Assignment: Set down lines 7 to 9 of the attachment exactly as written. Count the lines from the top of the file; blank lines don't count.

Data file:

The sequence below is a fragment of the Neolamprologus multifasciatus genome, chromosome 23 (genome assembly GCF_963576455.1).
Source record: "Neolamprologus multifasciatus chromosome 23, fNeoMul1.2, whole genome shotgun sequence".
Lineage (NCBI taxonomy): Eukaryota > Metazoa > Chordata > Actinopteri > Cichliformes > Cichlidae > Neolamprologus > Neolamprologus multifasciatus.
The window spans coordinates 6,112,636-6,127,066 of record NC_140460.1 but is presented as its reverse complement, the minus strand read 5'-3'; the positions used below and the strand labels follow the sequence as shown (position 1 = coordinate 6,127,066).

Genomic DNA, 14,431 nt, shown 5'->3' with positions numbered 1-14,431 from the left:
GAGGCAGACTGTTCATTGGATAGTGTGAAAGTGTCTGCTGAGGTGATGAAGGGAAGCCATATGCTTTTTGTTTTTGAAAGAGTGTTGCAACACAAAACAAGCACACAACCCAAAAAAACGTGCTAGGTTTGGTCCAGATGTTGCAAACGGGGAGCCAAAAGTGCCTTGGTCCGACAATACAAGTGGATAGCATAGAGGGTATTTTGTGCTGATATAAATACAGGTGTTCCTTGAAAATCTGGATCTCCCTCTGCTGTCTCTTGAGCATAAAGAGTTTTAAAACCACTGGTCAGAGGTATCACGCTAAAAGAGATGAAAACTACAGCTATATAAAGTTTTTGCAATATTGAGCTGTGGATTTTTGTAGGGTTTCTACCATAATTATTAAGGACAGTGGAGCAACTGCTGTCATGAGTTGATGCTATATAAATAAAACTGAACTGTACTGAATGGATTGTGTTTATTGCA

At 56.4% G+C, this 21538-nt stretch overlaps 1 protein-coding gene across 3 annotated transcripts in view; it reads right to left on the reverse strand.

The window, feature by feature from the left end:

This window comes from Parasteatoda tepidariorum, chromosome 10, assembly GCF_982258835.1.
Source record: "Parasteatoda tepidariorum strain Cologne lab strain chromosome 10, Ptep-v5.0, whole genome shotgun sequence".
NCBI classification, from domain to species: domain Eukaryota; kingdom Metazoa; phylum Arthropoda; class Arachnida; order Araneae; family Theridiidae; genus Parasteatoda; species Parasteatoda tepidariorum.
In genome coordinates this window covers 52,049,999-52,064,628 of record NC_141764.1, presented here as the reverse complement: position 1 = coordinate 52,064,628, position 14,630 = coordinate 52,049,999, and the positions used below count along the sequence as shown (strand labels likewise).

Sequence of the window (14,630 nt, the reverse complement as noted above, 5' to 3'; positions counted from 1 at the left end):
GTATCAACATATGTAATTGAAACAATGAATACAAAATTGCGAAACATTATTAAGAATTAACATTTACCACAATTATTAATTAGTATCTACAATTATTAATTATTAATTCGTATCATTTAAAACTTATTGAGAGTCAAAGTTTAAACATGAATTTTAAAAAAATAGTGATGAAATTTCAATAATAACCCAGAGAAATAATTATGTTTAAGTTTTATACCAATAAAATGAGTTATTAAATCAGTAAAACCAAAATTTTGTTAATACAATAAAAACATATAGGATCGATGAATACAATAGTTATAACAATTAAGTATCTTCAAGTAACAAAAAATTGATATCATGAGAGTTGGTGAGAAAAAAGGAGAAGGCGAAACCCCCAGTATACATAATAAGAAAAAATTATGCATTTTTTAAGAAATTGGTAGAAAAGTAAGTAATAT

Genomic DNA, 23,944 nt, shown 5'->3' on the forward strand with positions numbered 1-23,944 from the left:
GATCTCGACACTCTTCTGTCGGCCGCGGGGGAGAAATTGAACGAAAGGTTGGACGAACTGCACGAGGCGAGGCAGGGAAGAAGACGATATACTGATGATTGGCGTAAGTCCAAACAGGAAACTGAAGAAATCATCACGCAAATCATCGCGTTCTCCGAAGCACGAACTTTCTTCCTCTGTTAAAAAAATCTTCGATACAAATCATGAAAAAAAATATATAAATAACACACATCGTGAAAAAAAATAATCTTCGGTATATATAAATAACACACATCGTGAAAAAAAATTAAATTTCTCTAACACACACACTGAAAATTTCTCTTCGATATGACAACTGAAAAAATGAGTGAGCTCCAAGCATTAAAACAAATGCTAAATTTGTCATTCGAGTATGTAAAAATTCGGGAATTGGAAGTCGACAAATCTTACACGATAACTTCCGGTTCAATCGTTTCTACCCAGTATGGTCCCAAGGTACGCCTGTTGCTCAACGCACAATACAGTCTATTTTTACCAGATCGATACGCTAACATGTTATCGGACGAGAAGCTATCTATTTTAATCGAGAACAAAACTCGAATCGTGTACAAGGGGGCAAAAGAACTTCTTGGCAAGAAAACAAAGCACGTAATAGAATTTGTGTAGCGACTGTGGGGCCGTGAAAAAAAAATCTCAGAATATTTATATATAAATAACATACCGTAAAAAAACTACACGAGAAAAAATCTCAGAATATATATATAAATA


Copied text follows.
At 56.4% G+C, this 21538-nt stretch overlaps 1 protein-coding gene across 3 annotated transcripts in view; it reads right to left on the reverse strand.

The window, feature by feature from the left end:

This window comes from Parasteatoda tepidariorum, chromosome 10, assembly GCF_982258835.1.